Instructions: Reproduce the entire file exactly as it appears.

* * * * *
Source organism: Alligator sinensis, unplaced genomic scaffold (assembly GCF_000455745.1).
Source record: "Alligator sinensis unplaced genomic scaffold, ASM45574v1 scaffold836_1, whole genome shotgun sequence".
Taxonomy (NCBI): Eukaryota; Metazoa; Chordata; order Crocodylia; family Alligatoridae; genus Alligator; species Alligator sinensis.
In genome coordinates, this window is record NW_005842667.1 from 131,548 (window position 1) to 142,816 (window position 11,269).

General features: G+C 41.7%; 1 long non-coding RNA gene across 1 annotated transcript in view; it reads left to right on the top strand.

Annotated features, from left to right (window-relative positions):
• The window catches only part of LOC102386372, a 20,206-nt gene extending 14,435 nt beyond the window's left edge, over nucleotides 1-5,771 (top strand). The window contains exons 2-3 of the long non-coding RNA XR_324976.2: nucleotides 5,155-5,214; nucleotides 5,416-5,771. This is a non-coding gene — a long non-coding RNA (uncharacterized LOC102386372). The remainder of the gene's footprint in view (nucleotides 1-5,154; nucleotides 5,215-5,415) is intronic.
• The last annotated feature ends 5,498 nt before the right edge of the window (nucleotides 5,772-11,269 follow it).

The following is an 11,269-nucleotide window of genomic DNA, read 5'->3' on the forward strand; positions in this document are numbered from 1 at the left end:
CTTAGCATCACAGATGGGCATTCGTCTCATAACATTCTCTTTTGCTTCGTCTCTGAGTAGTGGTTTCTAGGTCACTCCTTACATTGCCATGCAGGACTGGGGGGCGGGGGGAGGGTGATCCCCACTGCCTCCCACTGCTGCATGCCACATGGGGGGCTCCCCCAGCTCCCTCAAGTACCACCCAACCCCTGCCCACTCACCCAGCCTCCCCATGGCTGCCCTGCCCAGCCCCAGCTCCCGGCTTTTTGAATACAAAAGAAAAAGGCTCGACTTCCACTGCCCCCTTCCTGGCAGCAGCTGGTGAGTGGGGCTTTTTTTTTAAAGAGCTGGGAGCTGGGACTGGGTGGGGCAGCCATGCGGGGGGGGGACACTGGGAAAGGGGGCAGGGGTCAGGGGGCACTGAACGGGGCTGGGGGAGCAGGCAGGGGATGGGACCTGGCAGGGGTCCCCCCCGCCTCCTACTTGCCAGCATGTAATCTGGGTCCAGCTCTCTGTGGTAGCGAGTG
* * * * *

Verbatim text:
Source organism: Alligator sinensis, unplaced genomic scaffold (assembly GCF_000455745.1).
Source record: "Alligator sinensis unplaced genomic scaffold, ASM45574v1 scaffold836_1, whole genome shotgun sequence".
Taxonomy (NCBI): Eukaryota; Metazoa; Chordata; order Crocodylia; family Alligatoridae; genus Alligator; species Alligator sinensis.
In genome coordinates, this window is record NW_005842667.1 from 131,548 (window position 1) to 142,816 (window position 11,269).

General features: G+C 41.7%; 1 long non-coding RNA gene across 1 annotated transcript in view; it reads left to right on the top strand.

Annotated features, from left to right (window-relative positions):
• The window catches only part of LOC102386372, a 20,206-nt gene extending 14,435 nt beyond the window's left edge, over nucleotides 1-5,771 (top strand). The window contains exons 2-3 of the long non-coding RNA XR_324976.2: nucleotides 5,155-5,214; nucleotides 5,416-5,771. This is a non-coding gene — a long non-coding RNA (uncharacterized LOC102386372). The remainder of the gene's footprint in view (nucleotides 1-5,154; nucleotides 5,215-5,415) is intronic.
• The last annotated feature ends 5,498 nt before the right edge of the window (nucleotides 5,772-11,269 follow it).

The following is an 11,269-nucleotide window of genomic DNA, read 5'->3' on the forward strand; positions in this document are numbered from 1 at the left end:
CTTAGCATCACAGATGGGCATTCGTCTCATAACATTCTCTTTTGCTTCGTCTCTGAGTAGTGGTTTCTAGGTCACTCCTTACATTGCCATGCAGGACTGGGGGGCGGGGGGAGGGTGATCCCCACTGCCTCCCACTGCTGCATGCCACATGGGGGGCTCCCCCAGCTCCCTCAAGTACCACCCAACCCCTGCCCACTCACCCAGCCTCCCCATGGCTGCCCTGCCCAGCCCCAGCTCCCGGCTTTTTGAATACAAAAGAAAAAGGCTCGACTTCCACTGCCCCCTTCCTGGCAGCAGCTGGTGAGTGGGGCTTTTTTTTTAAAGAGCTGGGAGCTGGGACTGGGTGGGGCAGCCATGCGGGGGGGGGACACTGGGAAAGGGGGCAGGGGTCAGGGGGCACTGAACGGGGCTGGGGGAGCAGGCAGGGGATGGGACCTGGCAGGGGTCCCCCCCGCCTCCTACTTGCCAGCATGTAATCTGGGTCCAGCTCTCTGTGGTAGCGAGTG